Synopses & Reviews
Gene therapy is emerging as a new class of therapeutics for the treatment of inherited and acquired diseases. However, poor cellular uptake and instability of DNA in the physiological milieu limits its therapeutic potential. Nanotechnology based non viral vectors have been proposed as potential candidates to efficiently transport DNA to the target cells. Various polymeric nanoparticles have been shown to be suitable, with high cellular uptake efficiencies and reduced cytotoxicity. Dr. Surendra Nimesh gives a systematic account of the many aspects of nanotechnology-mediated gene therapy, from the preparation of nanoparticles to physicochemical characterization, and follows with applications in in vitro and in vivo models. In the concluding chapters he provides exhaustive details on polymeric systems employed for gene therapy.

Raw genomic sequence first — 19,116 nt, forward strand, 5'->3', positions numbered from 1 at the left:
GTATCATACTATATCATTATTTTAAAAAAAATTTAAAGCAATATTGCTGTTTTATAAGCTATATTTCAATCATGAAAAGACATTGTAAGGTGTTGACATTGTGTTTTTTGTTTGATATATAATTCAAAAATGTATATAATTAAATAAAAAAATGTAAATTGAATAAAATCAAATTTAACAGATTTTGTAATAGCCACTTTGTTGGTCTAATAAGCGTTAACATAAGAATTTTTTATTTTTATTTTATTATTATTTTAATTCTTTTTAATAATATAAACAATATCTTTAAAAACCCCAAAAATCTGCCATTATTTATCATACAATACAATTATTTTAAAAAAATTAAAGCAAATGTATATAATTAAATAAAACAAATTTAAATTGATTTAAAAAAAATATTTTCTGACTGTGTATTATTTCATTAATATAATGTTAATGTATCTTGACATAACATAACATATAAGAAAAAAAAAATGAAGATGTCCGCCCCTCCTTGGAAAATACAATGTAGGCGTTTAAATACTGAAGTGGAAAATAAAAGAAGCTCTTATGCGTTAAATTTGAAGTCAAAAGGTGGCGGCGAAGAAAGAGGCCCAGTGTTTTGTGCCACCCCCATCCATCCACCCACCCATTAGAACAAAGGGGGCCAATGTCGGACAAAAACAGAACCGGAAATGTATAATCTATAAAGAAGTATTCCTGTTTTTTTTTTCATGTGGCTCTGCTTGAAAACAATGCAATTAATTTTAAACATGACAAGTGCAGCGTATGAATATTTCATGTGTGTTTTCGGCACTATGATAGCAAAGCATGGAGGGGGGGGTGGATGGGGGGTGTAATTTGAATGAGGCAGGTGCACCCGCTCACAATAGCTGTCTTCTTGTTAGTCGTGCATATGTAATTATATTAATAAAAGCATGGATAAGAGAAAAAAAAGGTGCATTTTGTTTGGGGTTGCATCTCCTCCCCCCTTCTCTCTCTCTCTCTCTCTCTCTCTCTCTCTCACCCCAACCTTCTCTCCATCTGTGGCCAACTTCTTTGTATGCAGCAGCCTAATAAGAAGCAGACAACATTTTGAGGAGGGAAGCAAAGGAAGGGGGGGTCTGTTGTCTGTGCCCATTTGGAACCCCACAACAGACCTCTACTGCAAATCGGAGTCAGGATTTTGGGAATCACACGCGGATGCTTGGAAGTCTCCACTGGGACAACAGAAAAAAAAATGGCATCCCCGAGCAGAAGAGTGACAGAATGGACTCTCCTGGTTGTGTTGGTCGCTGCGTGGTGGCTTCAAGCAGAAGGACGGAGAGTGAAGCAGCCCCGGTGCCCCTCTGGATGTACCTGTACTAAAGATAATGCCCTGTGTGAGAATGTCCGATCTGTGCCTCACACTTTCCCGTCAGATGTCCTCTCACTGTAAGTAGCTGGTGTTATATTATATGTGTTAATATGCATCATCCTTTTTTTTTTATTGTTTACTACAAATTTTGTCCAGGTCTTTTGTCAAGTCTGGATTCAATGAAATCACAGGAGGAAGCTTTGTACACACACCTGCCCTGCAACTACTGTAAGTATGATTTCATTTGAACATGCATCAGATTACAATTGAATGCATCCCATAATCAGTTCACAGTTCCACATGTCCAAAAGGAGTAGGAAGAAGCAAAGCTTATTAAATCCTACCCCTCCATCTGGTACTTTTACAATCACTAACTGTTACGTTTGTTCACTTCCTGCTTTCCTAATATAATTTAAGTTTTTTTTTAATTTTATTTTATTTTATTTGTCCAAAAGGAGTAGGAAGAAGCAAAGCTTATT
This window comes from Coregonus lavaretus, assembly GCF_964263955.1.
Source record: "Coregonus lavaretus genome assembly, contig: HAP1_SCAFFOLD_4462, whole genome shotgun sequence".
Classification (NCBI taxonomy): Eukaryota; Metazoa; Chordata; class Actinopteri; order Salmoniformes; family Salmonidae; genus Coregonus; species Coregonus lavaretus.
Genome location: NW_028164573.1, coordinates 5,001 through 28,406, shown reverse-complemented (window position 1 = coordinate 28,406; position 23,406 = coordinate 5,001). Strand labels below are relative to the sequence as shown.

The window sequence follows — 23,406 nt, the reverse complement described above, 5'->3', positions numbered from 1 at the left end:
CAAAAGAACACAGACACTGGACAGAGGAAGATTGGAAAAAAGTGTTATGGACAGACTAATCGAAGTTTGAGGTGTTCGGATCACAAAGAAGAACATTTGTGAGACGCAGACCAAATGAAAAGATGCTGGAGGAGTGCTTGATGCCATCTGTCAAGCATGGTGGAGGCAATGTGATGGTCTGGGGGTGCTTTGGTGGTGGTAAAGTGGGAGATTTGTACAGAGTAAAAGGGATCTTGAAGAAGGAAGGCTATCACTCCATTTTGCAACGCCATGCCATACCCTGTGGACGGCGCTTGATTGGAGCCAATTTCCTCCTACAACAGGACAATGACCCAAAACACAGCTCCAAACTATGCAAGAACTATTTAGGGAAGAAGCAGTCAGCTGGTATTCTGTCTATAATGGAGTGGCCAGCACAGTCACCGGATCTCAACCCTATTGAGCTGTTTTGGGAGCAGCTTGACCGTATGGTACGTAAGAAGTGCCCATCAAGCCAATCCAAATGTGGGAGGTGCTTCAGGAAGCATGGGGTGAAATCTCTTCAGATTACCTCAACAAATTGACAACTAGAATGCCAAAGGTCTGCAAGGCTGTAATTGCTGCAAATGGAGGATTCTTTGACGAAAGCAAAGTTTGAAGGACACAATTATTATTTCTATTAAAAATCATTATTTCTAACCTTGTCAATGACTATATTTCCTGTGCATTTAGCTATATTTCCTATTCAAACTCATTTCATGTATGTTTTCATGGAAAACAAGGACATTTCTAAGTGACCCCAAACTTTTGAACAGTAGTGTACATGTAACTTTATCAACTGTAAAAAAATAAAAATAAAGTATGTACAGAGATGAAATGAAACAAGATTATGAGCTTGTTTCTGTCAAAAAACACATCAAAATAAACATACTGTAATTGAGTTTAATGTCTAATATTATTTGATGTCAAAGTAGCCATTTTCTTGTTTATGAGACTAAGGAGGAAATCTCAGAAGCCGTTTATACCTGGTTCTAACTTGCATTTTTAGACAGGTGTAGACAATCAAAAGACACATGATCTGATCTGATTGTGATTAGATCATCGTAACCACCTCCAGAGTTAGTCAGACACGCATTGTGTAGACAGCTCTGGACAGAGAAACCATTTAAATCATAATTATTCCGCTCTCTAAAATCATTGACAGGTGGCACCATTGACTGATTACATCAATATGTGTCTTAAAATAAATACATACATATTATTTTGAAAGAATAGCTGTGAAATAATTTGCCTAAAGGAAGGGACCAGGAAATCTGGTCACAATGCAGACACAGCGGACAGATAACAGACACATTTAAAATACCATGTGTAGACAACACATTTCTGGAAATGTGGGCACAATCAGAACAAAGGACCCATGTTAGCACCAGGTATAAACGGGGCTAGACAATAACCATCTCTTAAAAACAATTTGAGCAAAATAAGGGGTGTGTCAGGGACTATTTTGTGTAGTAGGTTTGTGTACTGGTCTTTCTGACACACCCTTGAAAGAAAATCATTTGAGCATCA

About the Author
Surendra Nimesh is UGC Assistant Professor at Central University of Rajasthan, India. His research interests include nanoparticles-mediated gene, siRNA and drug delivery.
Table of Contents
Nanotechnology: An introduction Methods of nanoparticle preparation Tools and techniques for physico-chemical characterization of nanoparticles Characterization of nanoparticles: In vitro and in vivo Theory and limitations to gene therapy Targeted gene delivery mediated by nanoparticles Polymeric nanoparticles for gene delivery Poly-L-lysine nanoparticles Chitosan nanoparticles Polyethylenimine nanoparticles Atelocollagen Protamine nanoparticles Dendrimers Cyclodextrins and cyclodextrin- containing polymers Poly(D,L-lactide- co-glycolide)-based nanoparticles Metallic and inorganic nanoparticles